The Peales

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Everything that Peale undertook began in a burst of optimism. Whether it was his apple-paring machine or his polygraph (a device for duplicating letters), his portable steam bath or his new museum, he was certain that it would revolutionize some aspect of life and expound the unity of science, art and morality, and the glory of God and Nature. “As this is an age of discovery,” he wrote, “every experiment that brings to light the properties of any natural substance helps to expand the mind, and make man better, more virtuous, and liberal.” While his expectations often outran the final result, as they will for exuberant men, the success of his great museum was a solid achievement.

 

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Peale’s own family was not the least extraordinary of his creations, and amused his own contemporaries, especially when he dug into a dictionary of names of classic painters and gave his sons names like Raphaelle, Rembrandt, Rubens, Titian and Vandyke, artists he knew only by reputation. Female artists were even harder to unearth, and on two of his little girls he inflicted the jaw-breaking names of Angelica Kaufmann and Sophonisba Angusciola. When his attention shifted to Science from Art, he named two more boys Linnaeus and Franklin, until the second of his three wives put her foot down and demanded a plain Elizabeth.

Altogether, over forty years, the virile Charles Willson Peale sired seventeen children, not counting an eighteenth who was lost in the childbed death of his second wife. The household included not only his own children but those of his brother and sister, together with various transients, black, white and American Indian. He took in, as an art student, the orphan (and deaf-mute) son of General Hugh Mercer; he helped a struggling seventeen-year-old artist with mechanical ideas, named Robert Fulton. There were also brothers and sisters and other relatives, not to mention live bears, birds and snakes, an elk and a five-legged cow with two tails, a gift to the museum which provided apparently normal dairy products for the household.

It was a house full of paints and brushes, the clanking of homemade machinery driving away flies, and of music, lor nearly everyone sang and played some instrument. Peale could manufacture a fiddle or a xylophone or whatever was required. The place reeked of chemical experiment. Fumes of arsenic, used as a preservative in taxidermy, rose from the kitchen; gunpowder was ;ilso manufactured in it; there was a patent “improved fireplace,” a perpetual oven and a great deal of work a loot in leather, glass and porcelain, inasmuch as the head of the family not only made shoes and eyeglasses but also, to the embarrassment of his more socially ambitious children, liked to manufacture false teeth, of a quite modern design, for himself and his friends, and thought seriously in his later years of turning dentist (when he was not contemplating setting up as a bridge builder, or lighting Philadelphia as he had his museum with eas he manufactured).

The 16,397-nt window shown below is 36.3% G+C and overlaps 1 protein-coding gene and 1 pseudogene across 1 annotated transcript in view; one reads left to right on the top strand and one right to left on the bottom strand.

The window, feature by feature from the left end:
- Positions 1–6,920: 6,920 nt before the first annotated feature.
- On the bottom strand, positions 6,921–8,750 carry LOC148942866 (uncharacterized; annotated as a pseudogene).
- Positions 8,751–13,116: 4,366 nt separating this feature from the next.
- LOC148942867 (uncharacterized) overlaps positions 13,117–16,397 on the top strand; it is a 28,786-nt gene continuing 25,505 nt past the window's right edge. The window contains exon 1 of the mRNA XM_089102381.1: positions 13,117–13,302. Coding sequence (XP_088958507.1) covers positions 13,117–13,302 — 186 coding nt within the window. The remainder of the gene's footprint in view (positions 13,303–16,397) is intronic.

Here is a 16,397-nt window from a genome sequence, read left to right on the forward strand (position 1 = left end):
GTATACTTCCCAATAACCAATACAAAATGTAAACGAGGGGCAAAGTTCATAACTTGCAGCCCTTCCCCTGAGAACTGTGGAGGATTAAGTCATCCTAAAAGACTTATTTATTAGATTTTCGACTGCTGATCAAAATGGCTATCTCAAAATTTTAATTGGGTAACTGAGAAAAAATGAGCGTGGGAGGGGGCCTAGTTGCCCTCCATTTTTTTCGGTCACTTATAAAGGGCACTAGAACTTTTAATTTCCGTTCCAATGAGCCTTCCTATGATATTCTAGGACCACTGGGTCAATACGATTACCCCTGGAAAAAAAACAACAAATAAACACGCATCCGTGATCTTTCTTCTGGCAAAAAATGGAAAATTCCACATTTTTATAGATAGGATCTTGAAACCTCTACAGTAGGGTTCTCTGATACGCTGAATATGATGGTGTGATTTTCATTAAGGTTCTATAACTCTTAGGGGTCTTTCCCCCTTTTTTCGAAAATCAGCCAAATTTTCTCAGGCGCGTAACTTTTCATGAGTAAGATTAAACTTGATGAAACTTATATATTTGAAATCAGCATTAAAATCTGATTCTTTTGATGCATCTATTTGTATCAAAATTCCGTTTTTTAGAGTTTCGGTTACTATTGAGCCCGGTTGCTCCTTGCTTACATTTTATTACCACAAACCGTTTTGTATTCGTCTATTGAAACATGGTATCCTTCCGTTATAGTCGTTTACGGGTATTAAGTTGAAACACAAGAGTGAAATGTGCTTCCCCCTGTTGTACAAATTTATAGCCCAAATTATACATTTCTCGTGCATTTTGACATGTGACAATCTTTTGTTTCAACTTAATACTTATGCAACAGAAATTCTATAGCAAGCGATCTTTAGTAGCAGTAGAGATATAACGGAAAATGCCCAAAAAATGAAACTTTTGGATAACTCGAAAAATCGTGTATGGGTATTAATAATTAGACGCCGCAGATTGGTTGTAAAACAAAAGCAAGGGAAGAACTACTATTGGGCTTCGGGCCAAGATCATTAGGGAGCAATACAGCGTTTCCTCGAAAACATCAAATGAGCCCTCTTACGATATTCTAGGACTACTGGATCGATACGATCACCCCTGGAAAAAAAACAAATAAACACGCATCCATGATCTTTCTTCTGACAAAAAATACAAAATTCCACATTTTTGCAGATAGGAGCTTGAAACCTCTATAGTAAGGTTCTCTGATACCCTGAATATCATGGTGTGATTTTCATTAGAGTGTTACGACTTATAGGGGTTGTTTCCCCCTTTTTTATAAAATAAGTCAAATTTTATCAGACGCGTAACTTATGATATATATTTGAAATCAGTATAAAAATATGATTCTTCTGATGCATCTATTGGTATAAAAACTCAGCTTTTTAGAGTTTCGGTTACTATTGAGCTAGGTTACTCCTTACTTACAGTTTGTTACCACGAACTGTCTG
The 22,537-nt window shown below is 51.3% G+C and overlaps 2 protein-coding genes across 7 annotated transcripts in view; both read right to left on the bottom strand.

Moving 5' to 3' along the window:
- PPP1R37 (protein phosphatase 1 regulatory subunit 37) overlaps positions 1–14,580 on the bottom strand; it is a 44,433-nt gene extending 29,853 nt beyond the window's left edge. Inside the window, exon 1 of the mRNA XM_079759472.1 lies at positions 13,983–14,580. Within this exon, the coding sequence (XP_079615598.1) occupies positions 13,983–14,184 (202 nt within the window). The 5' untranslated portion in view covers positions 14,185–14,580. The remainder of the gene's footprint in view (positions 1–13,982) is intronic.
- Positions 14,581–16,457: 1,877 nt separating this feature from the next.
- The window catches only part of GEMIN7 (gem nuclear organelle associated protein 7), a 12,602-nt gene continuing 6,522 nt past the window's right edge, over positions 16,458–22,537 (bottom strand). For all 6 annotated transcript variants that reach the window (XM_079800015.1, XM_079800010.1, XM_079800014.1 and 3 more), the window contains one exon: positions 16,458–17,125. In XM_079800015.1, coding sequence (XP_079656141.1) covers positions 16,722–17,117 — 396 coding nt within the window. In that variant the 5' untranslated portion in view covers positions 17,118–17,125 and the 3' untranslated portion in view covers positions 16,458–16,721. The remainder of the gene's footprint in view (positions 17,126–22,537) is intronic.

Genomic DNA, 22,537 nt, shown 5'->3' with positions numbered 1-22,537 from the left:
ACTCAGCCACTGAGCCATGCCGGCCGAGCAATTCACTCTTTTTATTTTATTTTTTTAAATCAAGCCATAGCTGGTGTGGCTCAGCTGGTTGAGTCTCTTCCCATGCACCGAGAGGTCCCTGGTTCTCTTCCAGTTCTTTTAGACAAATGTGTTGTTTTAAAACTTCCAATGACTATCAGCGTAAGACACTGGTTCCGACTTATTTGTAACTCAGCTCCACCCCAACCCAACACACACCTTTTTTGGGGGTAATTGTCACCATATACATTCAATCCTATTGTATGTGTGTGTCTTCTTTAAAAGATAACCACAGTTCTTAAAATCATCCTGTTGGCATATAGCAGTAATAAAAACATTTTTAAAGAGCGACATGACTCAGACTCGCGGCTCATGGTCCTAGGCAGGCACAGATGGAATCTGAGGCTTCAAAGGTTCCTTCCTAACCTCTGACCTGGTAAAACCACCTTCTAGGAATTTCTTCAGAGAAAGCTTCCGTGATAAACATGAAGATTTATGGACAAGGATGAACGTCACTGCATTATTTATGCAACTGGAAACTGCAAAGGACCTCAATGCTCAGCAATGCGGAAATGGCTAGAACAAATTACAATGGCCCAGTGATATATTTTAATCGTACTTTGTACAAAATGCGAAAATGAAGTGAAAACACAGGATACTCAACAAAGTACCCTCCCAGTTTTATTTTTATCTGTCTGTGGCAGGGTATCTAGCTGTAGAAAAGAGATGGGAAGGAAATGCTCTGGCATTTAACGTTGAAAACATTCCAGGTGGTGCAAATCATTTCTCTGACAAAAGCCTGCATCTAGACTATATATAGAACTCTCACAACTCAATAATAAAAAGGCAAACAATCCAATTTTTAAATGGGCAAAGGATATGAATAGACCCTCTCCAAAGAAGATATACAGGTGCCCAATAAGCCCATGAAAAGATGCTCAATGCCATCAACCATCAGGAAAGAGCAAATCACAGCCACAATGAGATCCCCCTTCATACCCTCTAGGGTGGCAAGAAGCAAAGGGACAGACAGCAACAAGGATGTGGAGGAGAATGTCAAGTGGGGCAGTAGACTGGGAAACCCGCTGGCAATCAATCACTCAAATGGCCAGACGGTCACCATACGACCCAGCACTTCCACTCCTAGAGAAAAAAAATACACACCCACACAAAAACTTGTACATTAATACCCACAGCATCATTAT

This jack-of-all-trades cherished throughout life a number of unorthodox ideas, some of them since justified in the course of history. His medical opinions, for example, were quite progressive, and, if for no other reason than that he kept most of the bloodletting doctors of the day away from his house, they seemed effective. He ate sparingly, avoided liquor and tobacco (although he made wine on his farm and could not cure his third wife of dipping snuff) and set great store by exercise, proper posture and a few bowel purgatives which he liked to press on friends. To all his children he was an indulgent, impartial father, modern in his ideas, adamant against the rod, eager to share in their games, striving to interest them in drawing, nature and what he called “the mechanic arts.” He entertained a high opinion, for the times, of the capabilities of women, and saw no reason why his daughters and nieces should not ride the velocipede he devised or why they should not become painters. In the end, several of them succeeded as artists and one, Sarah Miriam Peale, hung out her shingle as the first American woman painter with a full-scale professional career.

Some of his notions, however, have still not won any general acceptance. He believed that the normal span of a man’s life, providing he lived properly and wore loose-fitting garments, should be 200 years (based on the theory that the natural period of maturity in animals is ten times the length of the immature period), a figure he later revised downward to 112 and seemed, as he reached 86, full of skill and power, well on the road to achieving. Sharing with the fieriest Whigs a deep faith in the natural rights and equality of all men, he carried the reasoning a step further to the conclusion that there was no such thing as “inborn” talent. Any intelligent man who applied himself could learn, for example, to be an artist, he announced, and, as if to prove his point, set out to teach all his children and nearly all his other relatives the art of painting.

 

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